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Patton Votes to Support Protecting Domestic Violence Victims and Family Pocketbook Protection Act

Both Bills Passed Unanimously in the Ohio House
May 20, 2020
Thomas F. Patton News

State Rep. Tom Patton (R-Strongsville) voted to support two bipartisan bills that passed unanimously within the Ohio House of Representatives, one known as Aisha’s Law and the other as the Family Pocketbook Protection Act. Patton is a co-sponsor on both pieces of legislation.

“It really has been a busy week down here in Columbus,” said Patton. “It’s great to see lots of bipartisan and significant bills move forward in our chamber to help Ohioans moving forward through this pandemic and beyond.”

House Bill 3, known as Aisha’s Law, was introduced after Aisha Fisher was repeatedly abused and eventually killed by her ex-husband in front of their small children. The legislation provides more protections for victims of domestic violence.

Some provisions within the bill include:

  • Allows law enforcement, with the consent of a domestic violence victim, to request an emergency protection order from a judge anytime the court is not open for regular business;
  • Requires the court to issue an emergency protection order if there is probable cause to believe that the victim is in immediate danger based on allegations of recent domestic violence incidents;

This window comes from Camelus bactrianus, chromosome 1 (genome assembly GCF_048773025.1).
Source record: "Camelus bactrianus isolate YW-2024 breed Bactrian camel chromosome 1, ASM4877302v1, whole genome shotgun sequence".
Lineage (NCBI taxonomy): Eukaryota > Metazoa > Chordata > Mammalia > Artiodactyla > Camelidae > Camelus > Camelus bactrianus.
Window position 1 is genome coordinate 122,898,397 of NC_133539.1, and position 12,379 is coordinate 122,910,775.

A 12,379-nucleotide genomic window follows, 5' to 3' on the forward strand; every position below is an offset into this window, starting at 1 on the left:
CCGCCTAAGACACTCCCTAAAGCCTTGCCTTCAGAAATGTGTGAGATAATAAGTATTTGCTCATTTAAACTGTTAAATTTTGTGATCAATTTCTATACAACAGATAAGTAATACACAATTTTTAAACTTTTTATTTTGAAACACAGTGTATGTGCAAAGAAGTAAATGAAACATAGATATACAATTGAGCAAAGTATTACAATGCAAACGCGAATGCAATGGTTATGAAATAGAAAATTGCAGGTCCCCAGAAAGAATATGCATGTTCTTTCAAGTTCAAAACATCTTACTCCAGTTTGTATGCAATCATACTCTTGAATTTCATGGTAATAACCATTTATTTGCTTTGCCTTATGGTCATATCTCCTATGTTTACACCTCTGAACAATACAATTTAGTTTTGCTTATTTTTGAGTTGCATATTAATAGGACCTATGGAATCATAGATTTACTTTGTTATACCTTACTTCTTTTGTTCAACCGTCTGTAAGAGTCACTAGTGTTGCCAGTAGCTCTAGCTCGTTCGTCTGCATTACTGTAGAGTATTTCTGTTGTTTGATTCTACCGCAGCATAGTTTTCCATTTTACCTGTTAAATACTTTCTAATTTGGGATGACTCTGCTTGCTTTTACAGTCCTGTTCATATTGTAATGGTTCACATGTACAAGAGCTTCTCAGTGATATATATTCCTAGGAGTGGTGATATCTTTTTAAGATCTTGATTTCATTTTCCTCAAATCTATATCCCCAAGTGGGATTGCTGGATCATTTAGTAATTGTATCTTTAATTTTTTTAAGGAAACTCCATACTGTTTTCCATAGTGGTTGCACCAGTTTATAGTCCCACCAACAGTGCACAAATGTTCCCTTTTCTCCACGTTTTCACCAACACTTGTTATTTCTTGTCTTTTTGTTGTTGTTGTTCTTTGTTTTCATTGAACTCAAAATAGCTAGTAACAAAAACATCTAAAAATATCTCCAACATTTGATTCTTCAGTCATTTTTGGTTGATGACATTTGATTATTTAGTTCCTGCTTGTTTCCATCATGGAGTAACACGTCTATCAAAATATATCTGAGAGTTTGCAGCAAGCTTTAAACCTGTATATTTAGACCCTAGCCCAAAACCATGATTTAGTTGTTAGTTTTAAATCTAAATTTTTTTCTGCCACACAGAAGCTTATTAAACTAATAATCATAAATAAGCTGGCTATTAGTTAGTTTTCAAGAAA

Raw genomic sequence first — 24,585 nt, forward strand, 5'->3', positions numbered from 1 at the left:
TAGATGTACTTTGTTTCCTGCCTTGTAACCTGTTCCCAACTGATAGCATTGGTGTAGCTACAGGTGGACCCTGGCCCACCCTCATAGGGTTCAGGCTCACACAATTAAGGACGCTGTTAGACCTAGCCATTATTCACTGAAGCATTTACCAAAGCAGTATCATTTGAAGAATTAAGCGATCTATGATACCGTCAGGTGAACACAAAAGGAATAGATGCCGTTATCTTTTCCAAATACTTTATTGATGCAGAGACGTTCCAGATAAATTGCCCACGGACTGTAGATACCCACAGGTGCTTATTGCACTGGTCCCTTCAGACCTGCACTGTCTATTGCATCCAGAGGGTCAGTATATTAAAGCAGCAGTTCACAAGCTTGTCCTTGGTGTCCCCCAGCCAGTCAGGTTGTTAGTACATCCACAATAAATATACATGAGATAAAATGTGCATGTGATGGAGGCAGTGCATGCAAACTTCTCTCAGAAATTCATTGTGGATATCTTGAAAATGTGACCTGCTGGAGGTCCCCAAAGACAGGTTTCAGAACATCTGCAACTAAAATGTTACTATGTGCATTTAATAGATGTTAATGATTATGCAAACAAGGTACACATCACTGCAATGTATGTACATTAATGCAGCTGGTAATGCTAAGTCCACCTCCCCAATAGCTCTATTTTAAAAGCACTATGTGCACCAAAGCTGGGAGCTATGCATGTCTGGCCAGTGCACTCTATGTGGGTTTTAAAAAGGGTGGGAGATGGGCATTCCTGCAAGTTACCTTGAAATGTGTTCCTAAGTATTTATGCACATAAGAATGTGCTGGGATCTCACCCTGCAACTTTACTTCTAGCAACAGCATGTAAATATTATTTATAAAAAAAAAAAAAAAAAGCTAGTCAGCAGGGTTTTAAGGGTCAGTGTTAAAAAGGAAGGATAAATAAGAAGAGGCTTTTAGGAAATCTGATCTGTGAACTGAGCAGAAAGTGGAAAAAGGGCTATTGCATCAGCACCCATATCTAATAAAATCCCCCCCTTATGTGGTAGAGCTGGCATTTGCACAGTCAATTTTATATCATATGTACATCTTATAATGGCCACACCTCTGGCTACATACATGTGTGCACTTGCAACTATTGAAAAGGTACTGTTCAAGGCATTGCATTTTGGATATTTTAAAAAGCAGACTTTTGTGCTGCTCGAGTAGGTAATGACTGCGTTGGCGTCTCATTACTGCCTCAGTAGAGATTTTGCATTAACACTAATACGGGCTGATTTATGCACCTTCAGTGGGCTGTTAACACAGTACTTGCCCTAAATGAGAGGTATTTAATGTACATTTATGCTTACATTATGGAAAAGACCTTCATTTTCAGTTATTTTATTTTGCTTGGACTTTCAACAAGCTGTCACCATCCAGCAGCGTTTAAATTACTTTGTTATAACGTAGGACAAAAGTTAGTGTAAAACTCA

• Expands the offense of domestic violence to include strangulation;
  • Makes an individual eligible for a charge of aggravated murder if the victim was a prior victim of domestic violence at the hand of the perpetrator;
  • Requires high risk victims of domestic violence to be referred to local or regional domestic violence advocacy services;
  • Provides funds for the training of law enforcement to use the newly mandated domestic violence risk assessment tool, which will evaluate both an offender’s risk of re-offending and a victim’s risk of lethal assault; and
  • Creates a study committee on the prosecution of domestic violence cases.

“It has also been reported that there has been a dramatic increase in DVI cases since the start of the COVID-19 pandemic, which makes its passage all more important,” said Patton.

Patton also supported the Family Pocketbook Protection Act, legislation that helps solve the problem of surprise billing. Surprise medical bills are unexpected charges patients face after receiving care from an out-of-network health care practitioner at an in-network health care facility.

Under the bill, an out-of-network health care professional, who provides care during an in-network procedure, could elect to be paid the in-network rate by the insurance company or could negotiate a different rate with the insurance company. If no agreement is reached, the health care provider can pursue “baseball style” arbitration. Under this approach, each side would submit documentation supporting their position to a neutral, third party arbiter who would make a final, binding decision.

According to Stanford University researchers, surprise billing is on the rise across America and so is the expense, with average costs tripling over a seven-year period to more than $2,000 per bill.

Both Aisha’s Law and the Family Pocketbook Protection Act now move to the Senate for further action.